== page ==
Article Text

AB1469-HPR Exercise: the new prescription in rheumatoid arthritis (RA) patients
  1. J.K. Cooney1,
  2. J. Thom1,
  3. J. Moore1,
  4. Y. Ahmad2
  1. 1School of Sport, Health & Exercise Sciences, Bangor University, Bangor
  2. 2Department of Rheumatology, Betsi Cadwaladr University Health Board (west), Llandudno, United Kingdom


Background Despite the potential benefits of exercise, 68% of RA patients are considered to be physically inactive in the UK1. This extreme physical inactivity plays an important role in terms of patient health and disease progression. It also highlights the need to encourage exercise amongst this population as part of routine care.

Objectives To determine whether a short term group exercise programme supervised by an exercise physiologist in a clinical setting can improve fatigue, QoL and general well being of RA patients without any worsening of disease activity.

Methods 10 RA patients (mean±SD age 64.2±5.9 yrs; disease duration 10.7±11.5 yrs) attended a physiotherapy gym for group exercise classes 3 times a week for 8 weeks. Each exercise class lasted one hour and comprised of a warm up, three 10 minute aerobic and resistance exercises. Heart rate and perceived exertion (RPE) were recorded regularly throughout the session to monitor exercise intensity. RA activity, QoL, body composition, fitness and function were assessed at baseline and after the 8 week programme. Fitness was measured using a validated step test that provides an estimation of VO2max (maximal oxygen uptake).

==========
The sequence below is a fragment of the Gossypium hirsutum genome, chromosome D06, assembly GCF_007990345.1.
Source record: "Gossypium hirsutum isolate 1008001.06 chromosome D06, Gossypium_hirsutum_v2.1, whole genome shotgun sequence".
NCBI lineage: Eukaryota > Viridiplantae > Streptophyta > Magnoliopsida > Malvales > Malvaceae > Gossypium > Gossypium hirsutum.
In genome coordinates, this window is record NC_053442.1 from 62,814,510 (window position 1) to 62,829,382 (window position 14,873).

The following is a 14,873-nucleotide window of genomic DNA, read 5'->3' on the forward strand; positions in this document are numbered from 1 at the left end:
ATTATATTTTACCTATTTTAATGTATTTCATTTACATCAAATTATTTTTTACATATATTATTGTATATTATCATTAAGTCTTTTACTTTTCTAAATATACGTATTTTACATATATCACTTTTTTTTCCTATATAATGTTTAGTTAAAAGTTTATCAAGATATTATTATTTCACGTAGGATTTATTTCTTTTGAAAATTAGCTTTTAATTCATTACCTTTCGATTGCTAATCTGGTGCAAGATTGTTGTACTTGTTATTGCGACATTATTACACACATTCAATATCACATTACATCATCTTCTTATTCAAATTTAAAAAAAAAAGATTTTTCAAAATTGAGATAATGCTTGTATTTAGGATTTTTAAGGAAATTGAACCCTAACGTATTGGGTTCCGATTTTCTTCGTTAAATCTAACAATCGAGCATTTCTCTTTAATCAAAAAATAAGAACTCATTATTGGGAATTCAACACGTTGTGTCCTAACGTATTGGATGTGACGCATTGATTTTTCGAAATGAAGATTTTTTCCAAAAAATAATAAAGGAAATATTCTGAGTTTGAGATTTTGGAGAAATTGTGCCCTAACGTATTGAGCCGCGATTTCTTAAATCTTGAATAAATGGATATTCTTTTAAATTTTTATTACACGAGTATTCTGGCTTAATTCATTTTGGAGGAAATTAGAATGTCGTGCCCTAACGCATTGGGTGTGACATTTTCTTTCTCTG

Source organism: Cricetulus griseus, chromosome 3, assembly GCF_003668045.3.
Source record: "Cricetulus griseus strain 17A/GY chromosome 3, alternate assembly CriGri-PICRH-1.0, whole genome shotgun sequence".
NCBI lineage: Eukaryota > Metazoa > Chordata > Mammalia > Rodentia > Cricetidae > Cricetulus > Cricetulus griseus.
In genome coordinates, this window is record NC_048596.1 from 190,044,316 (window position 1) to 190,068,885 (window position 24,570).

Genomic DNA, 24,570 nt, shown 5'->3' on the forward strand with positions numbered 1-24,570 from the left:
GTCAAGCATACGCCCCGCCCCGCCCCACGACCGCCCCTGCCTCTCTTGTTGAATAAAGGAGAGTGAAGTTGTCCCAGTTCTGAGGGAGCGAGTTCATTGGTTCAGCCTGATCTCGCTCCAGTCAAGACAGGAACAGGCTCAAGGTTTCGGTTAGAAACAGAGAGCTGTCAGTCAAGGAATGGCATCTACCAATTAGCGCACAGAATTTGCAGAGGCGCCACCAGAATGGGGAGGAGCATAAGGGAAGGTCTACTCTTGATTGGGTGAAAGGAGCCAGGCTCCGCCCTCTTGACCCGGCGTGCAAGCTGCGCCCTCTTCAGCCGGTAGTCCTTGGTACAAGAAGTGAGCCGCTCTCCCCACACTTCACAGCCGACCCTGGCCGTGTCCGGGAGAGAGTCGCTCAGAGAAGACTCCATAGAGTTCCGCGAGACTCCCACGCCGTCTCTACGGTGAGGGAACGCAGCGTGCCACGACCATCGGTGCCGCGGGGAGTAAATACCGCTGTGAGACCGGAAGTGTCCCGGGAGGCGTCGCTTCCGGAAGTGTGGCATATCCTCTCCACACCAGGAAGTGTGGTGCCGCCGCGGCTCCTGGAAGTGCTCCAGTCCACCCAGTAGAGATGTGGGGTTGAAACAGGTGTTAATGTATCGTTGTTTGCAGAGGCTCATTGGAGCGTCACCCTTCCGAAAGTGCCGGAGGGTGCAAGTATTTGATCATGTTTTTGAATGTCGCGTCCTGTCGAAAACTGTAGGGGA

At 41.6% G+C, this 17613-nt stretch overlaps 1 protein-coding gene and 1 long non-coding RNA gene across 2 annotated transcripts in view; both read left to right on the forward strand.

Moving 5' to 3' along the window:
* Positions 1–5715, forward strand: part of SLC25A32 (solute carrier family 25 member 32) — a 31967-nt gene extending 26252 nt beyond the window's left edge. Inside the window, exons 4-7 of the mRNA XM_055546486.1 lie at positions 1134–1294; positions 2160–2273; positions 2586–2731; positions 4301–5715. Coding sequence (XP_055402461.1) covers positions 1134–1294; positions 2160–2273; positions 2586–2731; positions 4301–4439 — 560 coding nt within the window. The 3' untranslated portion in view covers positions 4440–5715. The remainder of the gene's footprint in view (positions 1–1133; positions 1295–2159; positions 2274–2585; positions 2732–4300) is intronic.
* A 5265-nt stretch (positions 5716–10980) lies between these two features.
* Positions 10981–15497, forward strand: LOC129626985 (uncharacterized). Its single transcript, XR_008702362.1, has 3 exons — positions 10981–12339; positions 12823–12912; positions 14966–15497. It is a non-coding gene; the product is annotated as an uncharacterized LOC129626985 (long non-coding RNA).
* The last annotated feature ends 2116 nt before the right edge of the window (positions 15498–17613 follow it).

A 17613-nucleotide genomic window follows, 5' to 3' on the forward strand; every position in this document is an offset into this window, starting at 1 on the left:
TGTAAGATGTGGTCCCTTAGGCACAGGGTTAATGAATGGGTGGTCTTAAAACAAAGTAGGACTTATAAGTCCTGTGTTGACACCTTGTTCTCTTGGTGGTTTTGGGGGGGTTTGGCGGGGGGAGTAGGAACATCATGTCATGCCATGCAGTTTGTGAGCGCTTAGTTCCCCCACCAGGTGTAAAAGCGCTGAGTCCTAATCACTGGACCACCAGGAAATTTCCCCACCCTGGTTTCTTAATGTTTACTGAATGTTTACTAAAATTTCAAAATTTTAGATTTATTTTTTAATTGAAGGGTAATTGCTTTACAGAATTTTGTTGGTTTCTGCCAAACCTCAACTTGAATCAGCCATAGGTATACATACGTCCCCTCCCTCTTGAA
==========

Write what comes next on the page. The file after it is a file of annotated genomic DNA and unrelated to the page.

Results Table 1 shows the RA disease, body composition and physical function measures at baseline and post exercise. RA patients had well controlled disease at baseline. Reported disability, and quality of life improved with a significant reduction in fatigue. Pain, global health and disease activity also improved significantly. Body fat, waist and hip circumference significantly improved as did fitness, lower body strength and agility.

Conclusions This study has shown that in an 8 week supervised exercise programme there were significant improvements in RA patient’s fatigue and quality of life. Benefits were also seen in disease activity and pain. There was a significant reduction in body fat percent and improvement of physical fitness and function. An important element of this study was the exercise physiologist who was able to encourage, monitor and motivate the group to their maximum exercise potential. This type of exercise prescription should be encouraged as part of a RA’s chronic disease management. However further work is needed regarding the skill and cost benefits of the supervisory input and also how to maintain the healthy lifestyle long term.

  1. Sokka T, Hakkinen A, Kautiainen H, et al. (2008). Physical inactivity in patients with rheumatoid arthritis: data from twenty-one countries in a cross-sectional, international study. Arthritis Rheum.59:42–50

Disclosure of Interest None Declared

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